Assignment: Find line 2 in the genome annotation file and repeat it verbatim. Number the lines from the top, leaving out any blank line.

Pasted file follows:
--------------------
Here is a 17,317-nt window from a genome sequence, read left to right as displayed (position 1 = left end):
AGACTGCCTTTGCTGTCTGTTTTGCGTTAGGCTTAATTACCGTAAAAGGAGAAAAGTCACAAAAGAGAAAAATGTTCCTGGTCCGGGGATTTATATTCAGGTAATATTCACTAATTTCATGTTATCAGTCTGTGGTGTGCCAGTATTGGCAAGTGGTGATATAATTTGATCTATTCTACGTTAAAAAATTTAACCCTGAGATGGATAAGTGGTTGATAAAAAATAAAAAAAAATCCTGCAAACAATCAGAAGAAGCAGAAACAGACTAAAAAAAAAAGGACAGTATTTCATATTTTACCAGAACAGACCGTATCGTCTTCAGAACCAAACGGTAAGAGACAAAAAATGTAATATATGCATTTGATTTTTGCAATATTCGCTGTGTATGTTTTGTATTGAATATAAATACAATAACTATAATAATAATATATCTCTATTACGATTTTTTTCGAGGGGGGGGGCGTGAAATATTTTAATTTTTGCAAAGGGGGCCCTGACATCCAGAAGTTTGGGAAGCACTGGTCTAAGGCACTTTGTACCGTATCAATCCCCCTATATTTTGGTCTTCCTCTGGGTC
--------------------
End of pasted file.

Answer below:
AGACTGCCTTTGCTGTCTGTTTTGCGTTAGGCTTAATTACCGTAAAAGGAGAAAAGTCACAAAAGAGAAAAATGTTCCTGGTCCGGGGATTTATATTCAGGTAATATTCACTAATTTCATGTTATCAGTCTGTGGTGTGCCAGTATTGGCAAGTGGTGATATAATTTGATCTATTCTACGTTAAAAAATTTAACCCTGAGATGGATAAGTGGTTGATAAAAAATAAAAAAAAATCCTGCAAACAATCAGAAGAAGCAGAAACAGACTAAAAAAAAAAGGACAGTATTTCATATTTTACCAGAACAGACCGTATCGTCTTCAGAACCAAACGGTAAGAGACAAAAAATGTAATATATGCATTTGATTTTTGCAATATTCGCTGTGTATGTTTTGTATTGAATATAAATACAATAACTATAATAATAATATATCTCTATTACGATTTTTTTCGAGGGGGGGGGCGTGAAATATTTTAATTTTTGCAAAGGGGGCCCTGACATCCAGAAGTTTGGGAAGCACTGGTCTAAGGCACTTTGTACCGTATCAATCCCCCTATATTTTGGTCTTCCTCTGGGTC